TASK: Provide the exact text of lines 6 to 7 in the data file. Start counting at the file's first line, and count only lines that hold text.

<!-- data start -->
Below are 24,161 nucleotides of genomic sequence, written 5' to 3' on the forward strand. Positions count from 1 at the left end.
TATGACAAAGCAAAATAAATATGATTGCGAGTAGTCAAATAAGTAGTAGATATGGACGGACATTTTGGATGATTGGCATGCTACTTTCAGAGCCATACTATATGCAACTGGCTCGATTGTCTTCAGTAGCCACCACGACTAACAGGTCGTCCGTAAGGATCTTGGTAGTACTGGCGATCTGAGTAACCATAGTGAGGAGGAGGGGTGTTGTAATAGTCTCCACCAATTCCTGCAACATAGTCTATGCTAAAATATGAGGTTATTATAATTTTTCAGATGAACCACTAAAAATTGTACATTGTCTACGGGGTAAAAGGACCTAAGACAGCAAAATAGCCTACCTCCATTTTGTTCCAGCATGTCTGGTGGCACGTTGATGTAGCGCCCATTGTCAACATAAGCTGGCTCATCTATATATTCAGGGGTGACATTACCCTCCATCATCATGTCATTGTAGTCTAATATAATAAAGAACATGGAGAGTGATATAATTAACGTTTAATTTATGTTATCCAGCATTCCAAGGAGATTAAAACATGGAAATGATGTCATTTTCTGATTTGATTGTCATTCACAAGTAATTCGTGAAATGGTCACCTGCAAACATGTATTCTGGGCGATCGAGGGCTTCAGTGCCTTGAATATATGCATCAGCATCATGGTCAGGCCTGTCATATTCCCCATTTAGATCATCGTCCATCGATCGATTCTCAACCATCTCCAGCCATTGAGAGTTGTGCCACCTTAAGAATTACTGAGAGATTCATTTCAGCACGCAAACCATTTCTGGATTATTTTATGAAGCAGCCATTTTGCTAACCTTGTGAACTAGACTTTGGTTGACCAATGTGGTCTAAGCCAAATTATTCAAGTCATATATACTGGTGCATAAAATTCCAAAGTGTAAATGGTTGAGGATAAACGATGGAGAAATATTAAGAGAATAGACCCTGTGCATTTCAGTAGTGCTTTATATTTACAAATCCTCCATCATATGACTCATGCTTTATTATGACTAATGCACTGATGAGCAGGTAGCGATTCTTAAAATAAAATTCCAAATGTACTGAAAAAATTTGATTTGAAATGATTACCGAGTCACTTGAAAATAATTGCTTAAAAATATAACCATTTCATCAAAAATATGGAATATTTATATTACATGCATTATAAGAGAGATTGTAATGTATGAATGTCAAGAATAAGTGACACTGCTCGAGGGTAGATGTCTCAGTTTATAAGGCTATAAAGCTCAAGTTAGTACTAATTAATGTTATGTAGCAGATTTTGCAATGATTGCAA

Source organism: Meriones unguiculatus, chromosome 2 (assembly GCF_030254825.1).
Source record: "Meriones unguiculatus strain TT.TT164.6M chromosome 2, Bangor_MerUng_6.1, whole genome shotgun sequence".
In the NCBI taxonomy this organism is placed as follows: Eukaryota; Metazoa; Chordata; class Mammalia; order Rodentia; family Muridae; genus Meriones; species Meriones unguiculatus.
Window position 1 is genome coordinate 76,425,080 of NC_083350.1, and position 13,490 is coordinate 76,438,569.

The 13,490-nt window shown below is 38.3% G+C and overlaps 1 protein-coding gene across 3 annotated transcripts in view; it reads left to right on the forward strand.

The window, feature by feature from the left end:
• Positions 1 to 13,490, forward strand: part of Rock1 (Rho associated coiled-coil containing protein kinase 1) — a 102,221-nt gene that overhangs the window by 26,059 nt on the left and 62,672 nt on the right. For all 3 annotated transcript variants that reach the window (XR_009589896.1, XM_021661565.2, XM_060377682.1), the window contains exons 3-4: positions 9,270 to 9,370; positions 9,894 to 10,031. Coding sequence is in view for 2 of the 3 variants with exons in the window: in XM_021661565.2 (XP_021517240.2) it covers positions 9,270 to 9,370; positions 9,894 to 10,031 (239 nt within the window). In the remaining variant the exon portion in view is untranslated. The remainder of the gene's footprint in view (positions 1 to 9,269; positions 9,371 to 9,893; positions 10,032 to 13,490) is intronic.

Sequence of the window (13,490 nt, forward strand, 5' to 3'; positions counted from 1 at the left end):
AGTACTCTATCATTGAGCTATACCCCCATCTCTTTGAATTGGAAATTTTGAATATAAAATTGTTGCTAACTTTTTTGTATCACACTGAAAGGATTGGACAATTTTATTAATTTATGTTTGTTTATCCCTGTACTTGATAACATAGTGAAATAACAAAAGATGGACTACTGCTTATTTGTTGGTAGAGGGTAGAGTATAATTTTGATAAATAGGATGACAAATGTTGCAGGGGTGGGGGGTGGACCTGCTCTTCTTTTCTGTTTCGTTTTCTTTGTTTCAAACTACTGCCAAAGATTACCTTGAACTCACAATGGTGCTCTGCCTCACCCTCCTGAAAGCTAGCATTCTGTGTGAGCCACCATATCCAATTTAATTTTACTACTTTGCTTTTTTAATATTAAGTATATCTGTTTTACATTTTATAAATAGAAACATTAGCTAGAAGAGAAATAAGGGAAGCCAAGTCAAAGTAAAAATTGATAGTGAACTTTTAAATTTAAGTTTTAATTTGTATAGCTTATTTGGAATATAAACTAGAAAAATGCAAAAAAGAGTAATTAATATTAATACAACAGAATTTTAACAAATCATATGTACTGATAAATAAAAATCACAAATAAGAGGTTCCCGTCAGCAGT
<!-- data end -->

Window position 1 is genome coordinate 76,425,080 of NC_083350.1, and position 13,490 is coordinate 76,438,569.

The 13,490-nt window shown below is 38.3% G+C and overlaps 1 protein-coding gene across 3 annotated transcripts in view; it reads left to right on the forward strand.